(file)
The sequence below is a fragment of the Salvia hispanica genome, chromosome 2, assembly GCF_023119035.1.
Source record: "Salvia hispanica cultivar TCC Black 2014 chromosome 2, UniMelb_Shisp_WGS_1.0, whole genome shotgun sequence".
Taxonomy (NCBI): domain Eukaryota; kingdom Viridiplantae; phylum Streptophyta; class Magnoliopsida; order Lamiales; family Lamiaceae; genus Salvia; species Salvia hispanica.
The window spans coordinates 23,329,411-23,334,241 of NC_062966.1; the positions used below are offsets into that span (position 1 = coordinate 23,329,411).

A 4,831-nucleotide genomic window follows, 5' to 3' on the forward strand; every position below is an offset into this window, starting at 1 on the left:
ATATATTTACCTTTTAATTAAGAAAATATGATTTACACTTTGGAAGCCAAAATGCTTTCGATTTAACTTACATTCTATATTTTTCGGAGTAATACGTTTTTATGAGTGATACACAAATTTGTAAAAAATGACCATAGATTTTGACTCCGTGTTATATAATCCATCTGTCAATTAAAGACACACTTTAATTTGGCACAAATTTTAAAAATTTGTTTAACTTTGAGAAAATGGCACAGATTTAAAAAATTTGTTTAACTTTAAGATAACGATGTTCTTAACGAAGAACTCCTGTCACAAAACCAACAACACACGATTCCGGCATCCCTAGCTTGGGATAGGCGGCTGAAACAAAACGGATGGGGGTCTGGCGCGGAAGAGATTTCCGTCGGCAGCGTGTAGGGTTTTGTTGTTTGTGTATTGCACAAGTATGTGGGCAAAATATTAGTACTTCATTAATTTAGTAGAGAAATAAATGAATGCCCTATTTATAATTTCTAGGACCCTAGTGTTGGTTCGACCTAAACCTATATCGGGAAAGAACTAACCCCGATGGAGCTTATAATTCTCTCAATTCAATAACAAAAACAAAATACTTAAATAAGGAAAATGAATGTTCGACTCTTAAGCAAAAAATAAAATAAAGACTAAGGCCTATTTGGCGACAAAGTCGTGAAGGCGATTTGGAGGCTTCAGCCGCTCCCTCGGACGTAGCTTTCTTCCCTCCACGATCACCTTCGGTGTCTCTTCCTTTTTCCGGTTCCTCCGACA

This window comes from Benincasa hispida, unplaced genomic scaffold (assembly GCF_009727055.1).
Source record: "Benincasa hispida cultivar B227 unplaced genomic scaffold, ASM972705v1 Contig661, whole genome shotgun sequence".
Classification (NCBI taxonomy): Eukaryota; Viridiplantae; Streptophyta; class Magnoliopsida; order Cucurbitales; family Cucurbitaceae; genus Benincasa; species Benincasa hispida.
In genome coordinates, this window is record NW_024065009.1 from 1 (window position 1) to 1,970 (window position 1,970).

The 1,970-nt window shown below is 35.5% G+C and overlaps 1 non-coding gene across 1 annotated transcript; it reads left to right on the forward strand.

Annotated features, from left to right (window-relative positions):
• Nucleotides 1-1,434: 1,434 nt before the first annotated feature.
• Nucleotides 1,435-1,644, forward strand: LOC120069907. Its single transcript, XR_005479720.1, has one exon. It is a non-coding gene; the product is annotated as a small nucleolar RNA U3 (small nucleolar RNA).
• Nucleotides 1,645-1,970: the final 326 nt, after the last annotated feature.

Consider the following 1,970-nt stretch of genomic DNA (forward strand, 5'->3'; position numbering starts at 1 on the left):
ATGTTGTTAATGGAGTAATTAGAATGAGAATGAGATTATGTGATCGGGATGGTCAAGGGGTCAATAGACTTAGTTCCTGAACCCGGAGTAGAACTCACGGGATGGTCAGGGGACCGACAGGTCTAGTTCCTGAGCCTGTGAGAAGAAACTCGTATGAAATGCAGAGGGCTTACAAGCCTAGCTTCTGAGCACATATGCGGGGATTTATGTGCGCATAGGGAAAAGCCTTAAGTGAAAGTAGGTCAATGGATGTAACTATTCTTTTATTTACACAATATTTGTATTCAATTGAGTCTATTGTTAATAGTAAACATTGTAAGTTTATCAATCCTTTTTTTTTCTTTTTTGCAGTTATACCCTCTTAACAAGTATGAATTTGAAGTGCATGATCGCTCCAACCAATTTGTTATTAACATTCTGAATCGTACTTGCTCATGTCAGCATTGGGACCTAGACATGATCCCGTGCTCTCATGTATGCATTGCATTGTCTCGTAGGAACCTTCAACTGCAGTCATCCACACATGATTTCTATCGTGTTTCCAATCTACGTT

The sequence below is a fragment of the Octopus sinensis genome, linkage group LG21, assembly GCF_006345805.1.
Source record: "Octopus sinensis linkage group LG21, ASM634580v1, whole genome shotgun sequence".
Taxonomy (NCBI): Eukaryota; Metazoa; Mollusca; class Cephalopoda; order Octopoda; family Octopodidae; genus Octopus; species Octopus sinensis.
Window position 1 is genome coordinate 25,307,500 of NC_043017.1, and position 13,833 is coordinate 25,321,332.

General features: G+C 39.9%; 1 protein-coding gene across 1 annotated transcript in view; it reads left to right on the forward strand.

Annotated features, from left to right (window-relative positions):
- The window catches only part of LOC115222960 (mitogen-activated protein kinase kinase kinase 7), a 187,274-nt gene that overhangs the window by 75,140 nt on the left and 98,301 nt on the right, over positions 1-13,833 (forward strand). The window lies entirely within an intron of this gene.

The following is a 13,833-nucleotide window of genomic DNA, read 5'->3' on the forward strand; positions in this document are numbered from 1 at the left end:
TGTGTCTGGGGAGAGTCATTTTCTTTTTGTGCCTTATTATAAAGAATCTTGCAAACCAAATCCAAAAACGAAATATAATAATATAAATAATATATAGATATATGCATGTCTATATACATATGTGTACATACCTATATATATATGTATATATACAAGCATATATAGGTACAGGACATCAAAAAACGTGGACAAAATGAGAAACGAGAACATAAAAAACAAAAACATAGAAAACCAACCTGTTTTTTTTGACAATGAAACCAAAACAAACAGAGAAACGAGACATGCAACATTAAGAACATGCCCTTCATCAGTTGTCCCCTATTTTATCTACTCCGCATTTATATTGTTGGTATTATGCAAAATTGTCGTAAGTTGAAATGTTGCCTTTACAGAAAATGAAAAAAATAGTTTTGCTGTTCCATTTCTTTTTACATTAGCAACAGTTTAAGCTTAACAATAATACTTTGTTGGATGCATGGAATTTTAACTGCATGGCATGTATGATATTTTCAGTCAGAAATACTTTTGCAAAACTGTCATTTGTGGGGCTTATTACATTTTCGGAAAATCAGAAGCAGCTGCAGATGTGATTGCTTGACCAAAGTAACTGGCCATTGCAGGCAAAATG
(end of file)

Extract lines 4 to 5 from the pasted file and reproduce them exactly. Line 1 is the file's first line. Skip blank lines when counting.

The window spans coordinates 23,329,411-23,334,241 of NC_062966.1; the positions used below are offsets into that span (position 1 = coordinate 23,329,411).

A 4,831-nucleotide genomic window follows, 5' to 3' on the forward strand; every position below is an offset into this window, starting at 1 on the left: